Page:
Shihgang Dam is a concrete gravity barrage dam across the Dajia River in Shigang District and Dongshi District of Taichung, Taiwan, located near Fengyuan District. The dam was built from 1974 to 1977 for flood control and irrigation purposes, and stands 35.2 m (115 ft) high and 357 m (1,171 ft) long, holding a reservoir with an original capacity of 3,380,000 m3 (2,740 acre⋅ft).
Wujie Dam is a concrete gravity dam on the Zhuoshui River in Ren'ai Township, Nantou County, Taiwan. The dam was built in two stages, from 1919–1922 and 1927–1934, and serves primarily to divert water from the Zhuoshui River to a storage reservoir at Sun Moon Lake and its associated hydroelectric projects. During the Japanese occupation of Taiwan it was known as Bukai Dam.
The Bihai Power Plant is a hydroelectric power plant in Xiulin Township, Hualien County, Taiwan.
The Lubuge Dam is a rock-fill embankment dam on the Huangni River, a tributary of the Nanpan River, located near Lubugexiang in Luoping County on the border of Guizhou and Yunnan Provinces, China. The primary purpose of the dam is hydroelectric power generation and it supports a 600 MW power station. Construction on the project began in 1982 and it was completed in 1991. Funded by the World Bank, it was the first loan offered by the bank to China's power sector.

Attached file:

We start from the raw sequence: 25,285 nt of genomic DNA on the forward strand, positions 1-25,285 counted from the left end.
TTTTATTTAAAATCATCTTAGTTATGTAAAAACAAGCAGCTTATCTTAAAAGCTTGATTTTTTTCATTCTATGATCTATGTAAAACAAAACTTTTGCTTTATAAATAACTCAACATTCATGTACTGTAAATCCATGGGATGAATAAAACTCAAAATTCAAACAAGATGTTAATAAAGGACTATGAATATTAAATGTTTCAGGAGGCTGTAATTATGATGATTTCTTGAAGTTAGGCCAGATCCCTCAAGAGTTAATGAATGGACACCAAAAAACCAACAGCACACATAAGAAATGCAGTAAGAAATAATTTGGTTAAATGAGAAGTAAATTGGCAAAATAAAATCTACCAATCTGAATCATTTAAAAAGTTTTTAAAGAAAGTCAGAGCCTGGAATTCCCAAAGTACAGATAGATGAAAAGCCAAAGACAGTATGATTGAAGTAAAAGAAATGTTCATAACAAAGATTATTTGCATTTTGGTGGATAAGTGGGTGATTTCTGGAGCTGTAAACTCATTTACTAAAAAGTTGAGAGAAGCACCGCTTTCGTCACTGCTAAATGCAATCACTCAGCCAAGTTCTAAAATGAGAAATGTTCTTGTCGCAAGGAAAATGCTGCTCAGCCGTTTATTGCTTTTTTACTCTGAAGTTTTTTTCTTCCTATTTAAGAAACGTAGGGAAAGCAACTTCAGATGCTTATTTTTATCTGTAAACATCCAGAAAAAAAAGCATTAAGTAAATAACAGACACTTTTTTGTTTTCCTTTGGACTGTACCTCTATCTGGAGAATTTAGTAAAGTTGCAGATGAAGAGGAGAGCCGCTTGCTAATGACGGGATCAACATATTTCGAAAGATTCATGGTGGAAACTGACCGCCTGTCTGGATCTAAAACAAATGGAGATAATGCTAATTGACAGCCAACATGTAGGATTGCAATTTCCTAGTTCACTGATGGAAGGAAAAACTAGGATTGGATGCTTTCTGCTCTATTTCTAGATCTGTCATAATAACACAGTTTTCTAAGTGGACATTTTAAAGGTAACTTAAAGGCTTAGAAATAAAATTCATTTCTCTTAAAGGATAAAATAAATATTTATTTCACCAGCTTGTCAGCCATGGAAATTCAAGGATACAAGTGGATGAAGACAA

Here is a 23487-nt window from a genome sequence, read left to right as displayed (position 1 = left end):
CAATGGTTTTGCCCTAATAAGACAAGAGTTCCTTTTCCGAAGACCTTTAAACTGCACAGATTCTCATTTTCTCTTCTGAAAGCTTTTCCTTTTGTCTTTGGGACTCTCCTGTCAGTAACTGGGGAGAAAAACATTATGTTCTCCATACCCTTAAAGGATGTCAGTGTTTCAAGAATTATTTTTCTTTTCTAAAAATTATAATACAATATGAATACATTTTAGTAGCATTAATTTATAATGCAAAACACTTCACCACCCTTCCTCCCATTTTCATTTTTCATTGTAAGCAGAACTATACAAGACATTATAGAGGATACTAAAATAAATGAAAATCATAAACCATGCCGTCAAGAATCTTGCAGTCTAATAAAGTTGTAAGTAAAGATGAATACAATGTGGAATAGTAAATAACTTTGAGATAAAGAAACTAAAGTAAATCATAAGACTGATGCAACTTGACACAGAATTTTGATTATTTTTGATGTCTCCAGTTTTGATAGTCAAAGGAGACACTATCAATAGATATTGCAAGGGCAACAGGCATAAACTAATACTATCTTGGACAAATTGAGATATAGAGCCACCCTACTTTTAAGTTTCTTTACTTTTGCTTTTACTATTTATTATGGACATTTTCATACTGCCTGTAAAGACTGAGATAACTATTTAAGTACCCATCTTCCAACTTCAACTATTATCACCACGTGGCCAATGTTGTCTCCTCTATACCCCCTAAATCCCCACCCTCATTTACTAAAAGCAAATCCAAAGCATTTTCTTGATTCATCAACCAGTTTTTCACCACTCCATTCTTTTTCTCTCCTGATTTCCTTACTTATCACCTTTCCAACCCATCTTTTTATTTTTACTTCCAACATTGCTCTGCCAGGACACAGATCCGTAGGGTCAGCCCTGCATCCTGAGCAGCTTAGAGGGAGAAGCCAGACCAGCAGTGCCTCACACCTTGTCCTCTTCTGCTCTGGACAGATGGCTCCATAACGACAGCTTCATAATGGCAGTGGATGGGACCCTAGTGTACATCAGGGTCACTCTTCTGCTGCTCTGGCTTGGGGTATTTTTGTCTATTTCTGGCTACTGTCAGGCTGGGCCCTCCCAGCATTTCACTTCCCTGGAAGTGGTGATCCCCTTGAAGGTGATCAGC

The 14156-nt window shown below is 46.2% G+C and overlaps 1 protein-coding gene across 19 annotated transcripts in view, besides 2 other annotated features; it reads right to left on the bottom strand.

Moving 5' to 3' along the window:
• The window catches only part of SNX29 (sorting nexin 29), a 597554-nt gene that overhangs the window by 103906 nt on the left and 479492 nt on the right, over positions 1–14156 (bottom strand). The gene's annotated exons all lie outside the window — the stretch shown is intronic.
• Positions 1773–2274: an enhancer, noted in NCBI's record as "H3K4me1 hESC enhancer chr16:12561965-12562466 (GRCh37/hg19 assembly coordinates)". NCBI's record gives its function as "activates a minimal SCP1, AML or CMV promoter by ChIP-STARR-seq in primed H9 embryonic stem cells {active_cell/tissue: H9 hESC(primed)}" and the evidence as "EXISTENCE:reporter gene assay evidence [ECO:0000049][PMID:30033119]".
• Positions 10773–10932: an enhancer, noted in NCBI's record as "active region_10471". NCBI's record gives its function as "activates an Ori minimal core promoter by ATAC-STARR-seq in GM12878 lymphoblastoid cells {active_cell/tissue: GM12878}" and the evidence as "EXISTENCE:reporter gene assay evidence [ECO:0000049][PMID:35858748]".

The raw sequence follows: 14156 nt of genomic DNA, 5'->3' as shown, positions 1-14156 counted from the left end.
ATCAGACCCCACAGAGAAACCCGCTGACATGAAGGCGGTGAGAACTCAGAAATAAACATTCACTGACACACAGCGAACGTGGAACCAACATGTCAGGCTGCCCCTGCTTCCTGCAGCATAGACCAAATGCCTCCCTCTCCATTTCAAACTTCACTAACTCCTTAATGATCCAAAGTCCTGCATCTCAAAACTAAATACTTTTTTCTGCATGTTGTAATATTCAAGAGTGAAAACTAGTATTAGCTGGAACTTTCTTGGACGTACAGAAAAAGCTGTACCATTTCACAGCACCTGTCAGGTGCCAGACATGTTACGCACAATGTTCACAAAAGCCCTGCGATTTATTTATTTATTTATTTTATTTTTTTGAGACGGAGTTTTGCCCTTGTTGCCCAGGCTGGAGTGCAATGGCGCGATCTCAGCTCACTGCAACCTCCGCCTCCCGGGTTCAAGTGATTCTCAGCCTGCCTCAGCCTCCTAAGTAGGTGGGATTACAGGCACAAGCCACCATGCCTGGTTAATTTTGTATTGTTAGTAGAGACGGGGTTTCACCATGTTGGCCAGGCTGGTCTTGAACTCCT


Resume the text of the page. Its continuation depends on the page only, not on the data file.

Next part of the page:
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A geographic coordinate system is a coordinate system that enables every location on Earth to be specified by a set of numbers, letters or symbols. The coordinates are often chosen such that one of the numbers represents a vertical position and two or three of the numbers represent a horizontal position; alternatively, a geographic position may be expressed in a combined three-dimensional Cartesian vector. A common choice of coordinates is latitude, longitude and elevation. To specify a location on a plane requires a map projection.